Tuning the active materials for the engineering of tandem solar cells is an arising field of research among the perovskite community. In this post, I present the main targets of tandem solar cells engineering: band-gap tuning. Then, I showcase two solutions that have been reported by students I am currently working with.

Tandem Solar Cells or the Necessity of Wide Band-gaps

Metal halide perovskites, of the form ABX₃ (where A can be methyl ammonium, formamidinium, caesium or a mixture of both, B lead or tin and X a halide, typically iodide, bromide, or mix of both), are gaining much attention for thin film photovoltaics, thanks to their long carrier diffusion lengths, their defect tolerance enabling versatile solution (or vapour) processing and a very strong optical absorption. The efficiencies of so-called perovskite solar cells are comparable to the one achieved with the incumbent silicon technologies.

Two market solutions can be proposed for perovskites: either challenging the incumbent silicon or use perovskite as a layer that can be stacked on top of the silicon cell, boosting its efficiency. For this later solution, a wide band-gap needs to be achieved with perovskites, in order to maximise the energy collection. In fact, the silicon solar cells have a very low band-gap. It means that every incident photon having an energy higher than the silicon band-gap will be collected, but the energy difference (the energy higher than the band-gap), will be dissipated as heat loss. Thus the need of a layer that would extract a portion of higher voltage photo-generated carriers will be valuable in order to overpass the fundamental efficiency limit for single junctions solar cells, commonly known as the Shockley-Queisser limit.

Because the perovskite has a tunable band-gap, that can be controlled with halide substitution (for example), they tend to be considered as the best solution for more efficient solar cells. Their ability to be solution-processed or vapour-deposited would allow benefiting high quality scalable inexpensive integration on existing devices. State of the art perovskite-silicon tandem solar cells achieved record efficiencies of 23.6% for monolithically integrated cells, and 26.4% for mechanically stacked configuration. Attempts to make perovskite-perovskite tandem solar cells have also been tried with record efficiencies of 18.5%, but these rely largely on the development of more efficient and more stable low-end-gap perovskite absorbers (1.1 to 1.3eV). The PCE figures are expected to grow significantly with a deeper understanding of the materials.

All these aspects make the development of perovskites for tandem devices an active field of research.

Band-gap Tuning Induced via Compositional Engineering

In order to achieve higher band-gap solar devices, compositional tuning of the solar cells has been tried by the Materials Science & Engineering group led by Mike McGehee. His students, Bush et al. describe their result in their paper: “Compositional Engineering for Efficient Wide Band-Gap Perovskites with Improved Stability to Photo-induced Phase Segregation”.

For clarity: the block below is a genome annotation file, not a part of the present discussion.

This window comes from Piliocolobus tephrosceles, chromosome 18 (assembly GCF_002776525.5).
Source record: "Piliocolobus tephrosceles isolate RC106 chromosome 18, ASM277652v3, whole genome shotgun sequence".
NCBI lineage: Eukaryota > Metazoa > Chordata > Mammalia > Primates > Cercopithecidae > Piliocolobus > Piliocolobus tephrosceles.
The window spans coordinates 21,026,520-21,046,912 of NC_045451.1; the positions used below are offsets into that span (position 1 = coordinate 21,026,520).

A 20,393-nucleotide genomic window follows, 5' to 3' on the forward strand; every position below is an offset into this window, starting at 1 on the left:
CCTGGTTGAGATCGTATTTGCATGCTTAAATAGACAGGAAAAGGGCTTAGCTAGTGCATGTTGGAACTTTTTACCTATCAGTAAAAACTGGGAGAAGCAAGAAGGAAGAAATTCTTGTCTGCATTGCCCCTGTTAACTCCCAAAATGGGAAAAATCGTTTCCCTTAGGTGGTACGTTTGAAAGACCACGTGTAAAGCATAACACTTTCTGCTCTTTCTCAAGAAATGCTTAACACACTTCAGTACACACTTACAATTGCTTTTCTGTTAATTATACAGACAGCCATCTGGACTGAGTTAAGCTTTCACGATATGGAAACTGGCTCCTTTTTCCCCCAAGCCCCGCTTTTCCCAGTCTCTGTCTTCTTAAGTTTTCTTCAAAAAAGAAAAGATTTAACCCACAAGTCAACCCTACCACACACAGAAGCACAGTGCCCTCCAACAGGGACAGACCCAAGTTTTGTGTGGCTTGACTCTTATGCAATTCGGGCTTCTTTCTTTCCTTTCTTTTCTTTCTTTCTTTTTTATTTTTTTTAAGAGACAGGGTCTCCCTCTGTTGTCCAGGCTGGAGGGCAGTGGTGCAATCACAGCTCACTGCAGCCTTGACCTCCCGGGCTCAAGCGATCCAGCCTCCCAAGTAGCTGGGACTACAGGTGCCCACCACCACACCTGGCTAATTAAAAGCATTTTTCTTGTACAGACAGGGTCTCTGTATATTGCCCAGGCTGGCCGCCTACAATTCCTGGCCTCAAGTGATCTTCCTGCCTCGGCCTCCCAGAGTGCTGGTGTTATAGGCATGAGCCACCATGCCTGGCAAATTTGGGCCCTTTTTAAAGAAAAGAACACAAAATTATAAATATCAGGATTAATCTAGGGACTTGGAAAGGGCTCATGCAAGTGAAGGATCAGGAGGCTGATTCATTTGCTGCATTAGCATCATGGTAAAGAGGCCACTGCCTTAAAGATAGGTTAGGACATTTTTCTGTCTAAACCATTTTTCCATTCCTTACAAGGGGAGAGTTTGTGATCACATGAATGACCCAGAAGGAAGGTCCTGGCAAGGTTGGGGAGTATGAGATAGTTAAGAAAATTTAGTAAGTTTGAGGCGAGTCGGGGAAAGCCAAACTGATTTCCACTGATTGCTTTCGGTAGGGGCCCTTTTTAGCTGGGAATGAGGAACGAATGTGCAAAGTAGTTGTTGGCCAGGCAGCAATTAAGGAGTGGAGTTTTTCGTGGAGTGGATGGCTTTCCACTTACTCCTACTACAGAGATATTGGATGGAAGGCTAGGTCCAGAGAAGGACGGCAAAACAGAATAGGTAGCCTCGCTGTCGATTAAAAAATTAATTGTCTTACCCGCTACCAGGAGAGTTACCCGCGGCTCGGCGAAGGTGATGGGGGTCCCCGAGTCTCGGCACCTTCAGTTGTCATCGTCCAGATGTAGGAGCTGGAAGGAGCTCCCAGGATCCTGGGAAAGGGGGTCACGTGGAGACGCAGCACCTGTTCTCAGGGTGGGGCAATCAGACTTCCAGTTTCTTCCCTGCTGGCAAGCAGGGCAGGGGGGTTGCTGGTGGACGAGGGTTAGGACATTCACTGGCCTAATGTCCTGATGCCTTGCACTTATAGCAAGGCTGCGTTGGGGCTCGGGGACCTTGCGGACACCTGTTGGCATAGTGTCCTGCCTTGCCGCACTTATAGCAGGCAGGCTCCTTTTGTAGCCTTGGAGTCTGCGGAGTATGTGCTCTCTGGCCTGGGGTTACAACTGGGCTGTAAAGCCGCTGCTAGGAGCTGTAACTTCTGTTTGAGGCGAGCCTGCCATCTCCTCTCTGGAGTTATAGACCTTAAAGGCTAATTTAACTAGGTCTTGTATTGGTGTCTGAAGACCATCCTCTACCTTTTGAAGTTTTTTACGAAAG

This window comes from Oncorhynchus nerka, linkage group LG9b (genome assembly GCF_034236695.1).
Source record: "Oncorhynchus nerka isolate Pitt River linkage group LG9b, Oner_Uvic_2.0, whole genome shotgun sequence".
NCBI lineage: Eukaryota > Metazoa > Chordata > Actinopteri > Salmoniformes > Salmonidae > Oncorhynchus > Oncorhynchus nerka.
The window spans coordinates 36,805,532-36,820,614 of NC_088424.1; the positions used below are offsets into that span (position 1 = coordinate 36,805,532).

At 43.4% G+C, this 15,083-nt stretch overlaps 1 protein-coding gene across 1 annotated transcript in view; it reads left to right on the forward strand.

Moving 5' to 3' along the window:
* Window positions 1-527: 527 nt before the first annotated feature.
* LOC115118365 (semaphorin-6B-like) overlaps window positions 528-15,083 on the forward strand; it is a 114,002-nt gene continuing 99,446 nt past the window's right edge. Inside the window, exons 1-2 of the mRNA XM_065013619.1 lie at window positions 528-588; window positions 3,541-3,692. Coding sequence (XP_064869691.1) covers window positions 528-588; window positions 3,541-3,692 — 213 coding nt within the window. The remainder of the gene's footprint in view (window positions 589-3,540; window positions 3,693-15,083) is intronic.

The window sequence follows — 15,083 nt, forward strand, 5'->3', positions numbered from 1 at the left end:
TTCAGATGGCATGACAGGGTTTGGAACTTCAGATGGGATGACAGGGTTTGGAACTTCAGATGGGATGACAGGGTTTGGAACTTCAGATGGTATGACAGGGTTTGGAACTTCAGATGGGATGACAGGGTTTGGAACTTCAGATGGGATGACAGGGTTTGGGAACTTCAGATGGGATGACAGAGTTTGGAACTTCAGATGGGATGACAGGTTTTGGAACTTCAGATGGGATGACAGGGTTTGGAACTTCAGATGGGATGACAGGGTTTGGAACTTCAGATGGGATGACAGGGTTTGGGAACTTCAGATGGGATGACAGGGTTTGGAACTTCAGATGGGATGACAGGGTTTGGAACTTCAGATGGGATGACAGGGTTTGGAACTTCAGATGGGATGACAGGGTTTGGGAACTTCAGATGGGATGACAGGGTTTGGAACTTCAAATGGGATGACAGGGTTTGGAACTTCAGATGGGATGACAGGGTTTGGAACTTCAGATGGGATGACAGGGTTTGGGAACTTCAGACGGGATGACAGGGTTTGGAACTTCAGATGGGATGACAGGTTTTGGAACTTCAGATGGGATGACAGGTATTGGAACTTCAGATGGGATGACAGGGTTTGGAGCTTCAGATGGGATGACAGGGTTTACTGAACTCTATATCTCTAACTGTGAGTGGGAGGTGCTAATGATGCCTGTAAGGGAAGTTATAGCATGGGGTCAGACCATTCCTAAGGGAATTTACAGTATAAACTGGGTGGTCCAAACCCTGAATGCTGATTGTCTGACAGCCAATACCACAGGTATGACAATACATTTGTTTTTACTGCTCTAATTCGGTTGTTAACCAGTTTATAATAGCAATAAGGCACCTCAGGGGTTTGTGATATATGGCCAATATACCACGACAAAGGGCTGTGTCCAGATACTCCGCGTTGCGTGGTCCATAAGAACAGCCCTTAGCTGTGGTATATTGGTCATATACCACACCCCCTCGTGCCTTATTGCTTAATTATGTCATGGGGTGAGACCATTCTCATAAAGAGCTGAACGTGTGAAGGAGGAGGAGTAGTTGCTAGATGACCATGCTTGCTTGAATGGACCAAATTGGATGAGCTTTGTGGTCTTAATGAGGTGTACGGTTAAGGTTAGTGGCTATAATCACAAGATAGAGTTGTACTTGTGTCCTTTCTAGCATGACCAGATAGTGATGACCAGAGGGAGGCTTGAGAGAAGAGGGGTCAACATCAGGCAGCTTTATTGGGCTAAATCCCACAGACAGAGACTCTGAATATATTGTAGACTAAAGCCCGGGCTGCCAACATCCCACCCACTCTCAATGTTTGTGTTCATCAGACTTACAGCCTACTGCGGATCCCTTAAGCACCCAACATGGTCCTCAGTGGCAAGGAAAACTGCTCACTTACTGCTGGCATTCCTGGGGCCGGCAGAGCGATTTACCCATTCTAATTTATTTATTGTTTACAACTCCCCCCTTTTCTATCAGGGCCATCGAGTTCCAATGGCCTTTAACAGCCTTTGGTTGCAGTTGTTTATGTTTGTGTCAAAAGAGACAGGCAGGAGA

They explore various compositions of hybrid perovskites of the form FA1-xCsxPb(I1-yBry)3. They investigate the performance of solar cells as well as the photo-stability by varying the composition between formamidinium (FA) and caesium (Cs) in the perovskite A-site and between iodide and bromide on the X-site. With that, they show that increasing the concentration in caesium into the solid-solution thin film results in higher VOC and greater photo-stability, as it raises the bandgap. This can be compared with the previously known raise of bromide, that yields higher band-gap, with a fewer photo-stability and VOC.

That article might be particularly important in the development of high-efficiency perovskite tandem solar cells, as the authors identify stable compositions with high band-gap (1.68 to 1.75eV), that demonstrate high device efficiencies.

Band-gap Tuning Induced with Change of the Lattice Constants

Variation of those A-site cation changes the band-gap. Prasanna et al. proposed an interpretation in their JACS paper: “Band-gap Tuning via Lattice Contraction and Octahedral Tilting in Perovskite Materials for Photovoltaics”. By exploring both lead and tin on the B-site, they allow different octahedral sizes, as the length of the metal-halide bond changes. In this paper, they show that the use of a smaller A-site cation can distort the perovskite lattice in two different ways: either by tilting the BX₆ octahedra (pictured on the right) or by contracting the lattice isotropically (depicted on the left). The first effect yields to a change of the metal-halide orbital overlap, that varies the band-gap. The second results in a relative contraction that increases the orbital overlap, thus cutting down the band-gap.

Two strategies implemented by Prasanna et al: either octahedral tilting enlarging the band-gap, or lattice contraction yielding to a smaller one.

Those two strategies can be achieved with partial substitution of the large FA cation with the smaller Cs. With lead halide perovskites, this results in octahedral tilting but with tin-based materials to lattice contraction, due to the smaller size of the tin.

Hence the authors provide a framework to tune the band-gap as well as the valence and conduction band positions by controlling the A-site cation composition.

In order to achieve high efficiency perovskite-based tandem solar cells, it is necessary to adjust the band-gap of the top cells. As shown in this post, this can be improved through control of the cation composition, resulting in higher band-gaps. These results will, for sure, be needed for future high-efficiency solar panels.